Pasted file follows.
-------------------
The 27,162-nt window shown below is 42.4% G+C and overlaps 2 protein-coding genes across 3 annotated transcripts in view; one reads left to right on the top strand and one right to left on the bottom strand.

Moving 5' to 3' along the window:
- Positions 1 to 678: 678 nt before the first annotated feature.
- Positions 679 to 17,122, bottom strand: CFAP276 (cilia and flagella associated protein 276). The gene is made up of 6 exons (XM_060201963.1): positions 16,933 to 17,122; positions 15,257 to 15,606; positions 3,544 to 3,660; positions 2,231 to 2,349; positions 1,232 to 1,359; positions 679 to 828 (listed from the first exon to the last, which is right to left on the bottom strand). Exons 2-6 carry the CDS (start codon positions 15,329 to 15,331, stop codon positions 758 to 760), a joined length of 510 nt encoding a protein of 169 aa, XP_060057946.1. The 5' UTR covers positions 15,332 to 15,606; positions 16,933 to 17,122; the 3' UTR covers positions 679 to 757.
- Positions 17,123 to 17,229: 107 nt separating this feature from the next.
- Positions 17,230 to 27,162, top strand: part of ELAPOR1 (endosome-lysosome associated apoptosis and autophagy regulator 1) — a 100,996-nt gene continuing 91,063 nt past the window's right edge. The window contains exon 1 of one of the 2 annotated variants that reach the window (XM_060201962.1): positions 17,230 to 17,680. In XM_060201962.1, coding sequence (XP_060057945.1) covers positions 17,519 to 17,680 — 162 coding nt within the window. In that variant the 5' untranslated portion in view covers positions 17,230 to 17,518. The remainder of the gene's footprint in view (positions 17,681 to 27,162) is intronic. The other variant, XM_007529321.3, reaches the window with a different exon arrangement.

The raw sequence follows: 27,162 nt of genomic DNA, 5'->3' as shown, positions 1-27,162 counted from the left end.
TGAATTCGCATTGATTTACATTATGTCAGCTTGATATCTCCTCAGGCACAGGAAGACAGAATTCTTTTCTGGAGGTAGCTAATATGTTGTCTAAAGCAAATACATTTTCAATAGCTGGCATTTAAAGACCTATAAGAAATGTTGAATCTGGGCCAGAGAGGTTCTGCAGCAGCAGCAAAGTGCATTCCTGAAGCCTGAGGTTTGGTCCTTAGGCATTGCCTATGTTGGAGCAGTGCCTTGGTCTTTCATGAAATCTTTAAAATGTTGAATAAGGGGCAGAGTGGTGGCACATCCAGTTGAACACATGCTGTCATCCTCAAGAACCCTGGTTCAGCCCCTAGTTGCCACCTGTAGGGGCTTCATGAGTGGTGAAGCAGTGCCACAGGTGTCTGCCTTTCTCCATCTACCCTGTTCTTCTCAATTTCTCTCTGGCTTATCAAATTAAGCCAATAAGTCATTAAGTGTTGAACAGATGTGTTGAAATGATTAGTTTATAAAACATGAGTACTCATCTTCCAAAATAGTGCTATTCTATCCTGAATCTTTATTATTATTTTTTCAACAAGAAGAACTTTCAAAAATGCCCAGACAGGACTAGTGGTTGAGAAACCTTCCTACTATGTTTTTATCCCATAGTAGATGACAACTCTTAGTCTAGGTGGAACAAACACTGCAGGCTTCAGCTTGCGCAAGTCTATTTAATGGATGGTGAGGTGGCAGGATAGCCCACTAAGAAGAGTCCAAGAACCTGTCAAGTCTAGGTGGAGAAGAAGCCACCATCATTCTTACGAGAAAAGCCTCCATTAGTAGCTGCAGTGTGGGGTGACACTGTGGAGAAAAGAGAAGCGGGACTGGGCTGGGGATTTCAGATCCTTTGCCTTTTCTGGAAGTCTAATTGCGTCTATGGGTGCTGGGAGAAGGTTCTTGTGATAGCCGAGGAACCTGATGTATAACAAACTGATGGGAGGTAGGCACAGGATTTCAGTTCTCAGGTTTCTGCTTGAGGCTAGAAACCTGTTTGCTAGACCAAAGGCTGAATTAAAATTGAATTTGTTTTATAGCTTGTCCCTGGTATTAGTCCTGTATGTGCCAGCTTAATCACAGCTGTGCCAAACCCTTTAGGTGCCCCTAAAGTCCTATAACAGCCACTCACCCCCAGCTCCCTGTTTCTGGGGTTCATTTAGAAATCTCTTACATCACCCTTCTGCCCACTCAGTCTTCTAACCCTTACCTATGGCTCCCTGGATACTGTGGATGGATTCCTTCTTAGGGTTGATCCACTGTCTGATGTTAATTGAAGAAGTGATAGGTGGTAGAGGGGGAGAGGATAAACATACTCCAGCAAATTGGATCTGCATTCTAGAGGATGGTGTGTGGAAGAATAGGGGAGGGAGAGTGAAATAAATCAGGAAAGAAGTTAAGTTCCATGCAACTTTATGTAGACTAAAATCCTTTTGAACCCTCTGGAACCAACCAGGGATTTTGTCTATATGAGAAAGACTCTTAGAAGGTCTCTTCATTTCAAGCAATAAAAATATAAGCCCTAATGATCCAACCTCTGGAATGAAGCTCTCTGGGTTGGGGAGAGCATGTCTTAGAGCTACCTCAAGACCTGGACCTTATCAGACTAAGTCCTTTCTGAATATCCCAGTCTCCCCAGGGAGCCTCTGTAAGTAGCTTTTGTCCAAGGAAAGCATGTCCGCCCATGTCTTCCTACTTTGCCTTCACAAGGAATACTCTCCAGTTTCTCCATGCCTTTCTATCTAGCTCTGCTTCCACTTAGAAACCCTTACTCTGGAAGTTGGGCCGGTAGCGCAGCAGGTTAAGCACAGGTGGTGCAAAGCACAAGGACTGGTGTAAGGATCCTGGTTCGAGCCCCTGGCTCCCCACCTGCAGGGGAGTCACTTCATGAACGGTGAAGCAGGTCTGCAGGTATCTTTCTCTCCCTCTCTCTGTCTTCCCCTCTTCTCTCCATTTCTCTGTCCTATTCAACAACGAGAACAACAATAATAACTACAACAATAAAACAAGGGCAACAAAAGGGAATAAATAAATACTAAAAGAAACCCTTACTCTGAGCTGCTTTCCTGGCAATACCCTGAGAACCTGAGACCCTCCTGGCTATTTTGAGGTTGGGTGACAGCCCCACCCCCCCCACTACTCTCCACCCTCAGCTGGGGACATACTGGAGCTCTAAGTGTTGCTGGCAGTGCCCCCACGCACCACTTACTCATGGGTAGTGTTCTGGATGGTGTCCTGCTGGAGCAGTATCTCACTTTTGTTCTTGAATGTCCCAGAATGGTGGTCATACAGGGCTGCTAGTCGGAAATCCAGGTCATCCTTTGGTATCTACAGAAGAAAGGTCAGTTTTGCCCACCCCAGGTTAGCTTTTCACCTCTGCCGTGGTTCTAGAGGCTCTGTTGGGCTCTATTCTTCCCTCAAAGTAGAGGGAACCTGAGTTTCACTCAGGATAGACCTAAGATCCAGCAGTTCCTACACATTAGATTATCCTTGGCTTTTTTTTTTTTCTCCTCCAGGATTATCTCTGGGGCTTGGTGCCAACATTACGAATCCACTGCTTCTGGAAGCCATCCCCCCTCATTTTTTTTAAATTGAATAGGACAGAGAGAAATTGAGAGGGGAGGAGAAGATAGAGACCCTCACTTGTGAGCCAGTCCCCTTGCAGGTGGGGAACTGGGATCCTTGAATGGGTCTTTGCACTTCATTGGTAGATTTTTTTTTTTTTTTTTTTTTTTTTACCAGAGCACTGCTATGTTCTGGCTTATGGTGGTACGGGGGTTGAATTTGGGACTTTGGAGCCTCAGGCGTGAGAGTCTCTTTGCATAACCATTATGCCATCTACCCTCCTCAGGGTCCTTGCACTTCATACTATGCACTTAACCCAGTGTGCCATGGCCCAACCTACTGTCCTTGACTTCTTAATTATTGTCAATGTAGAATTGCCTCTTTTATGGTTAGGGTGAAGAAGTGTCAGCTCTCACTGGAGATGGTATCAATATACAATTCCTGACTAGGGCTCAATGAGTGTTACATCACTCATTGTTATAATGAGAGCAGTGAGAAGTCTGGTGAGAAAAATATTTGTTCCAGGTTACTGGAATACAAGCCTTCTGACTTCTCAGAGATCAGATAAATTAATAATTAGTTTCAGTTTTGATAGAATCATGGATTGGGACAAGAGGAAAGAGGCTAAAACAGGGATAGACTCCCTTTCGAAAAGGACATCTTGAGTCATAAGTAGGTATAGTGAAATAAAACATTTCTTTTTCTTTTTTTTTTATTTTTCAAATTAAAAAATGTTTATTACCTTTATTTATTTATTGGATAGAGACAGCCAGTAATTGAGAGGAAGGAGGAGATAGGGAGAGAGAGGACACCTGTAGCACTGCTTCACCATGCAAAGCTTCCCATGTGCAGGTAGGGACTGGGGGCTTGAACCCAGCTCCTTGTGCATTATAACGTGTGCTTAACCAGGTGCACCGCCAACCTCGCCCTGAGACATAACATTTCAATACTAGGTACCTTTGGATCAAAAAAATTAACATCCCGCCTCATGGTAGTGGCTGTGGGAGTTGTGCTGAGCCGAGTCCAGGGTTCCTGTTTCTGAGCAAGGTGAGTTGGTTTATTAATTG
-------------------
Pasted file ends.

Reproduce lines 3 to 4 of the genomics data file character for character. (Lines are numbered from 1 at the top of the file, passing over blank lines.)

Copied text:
- Positions 1 to 678: 678 nt before the first annotated feature.
- Positions 679 to 17,122, bottom strand: CFAP276 (cilia and flagella associated protein 276). The gene is made up of 6 exons (XM_060201963.1): positions 16,933 to 17,122; positions 15,257 to 15,606; positions 3,544 to 3,660; positions 2,231 to 2,349; positions 1,232 to 1,359; positions 679 to 828 (listed from the first exon to the last, which is right to left on the bottom strand). Exons 2-6 carry the CDS (start codon positions 15,329 to 15,331, stop codon positions 758 to 760), a joined length of 510 nt encoding a protein of 169 aa, XP_060057946.1. The 5' UTR covers positions 15,332 to 15,606; positions 16,933 to 17,122; the 3' UTR covers positions 679 to 757.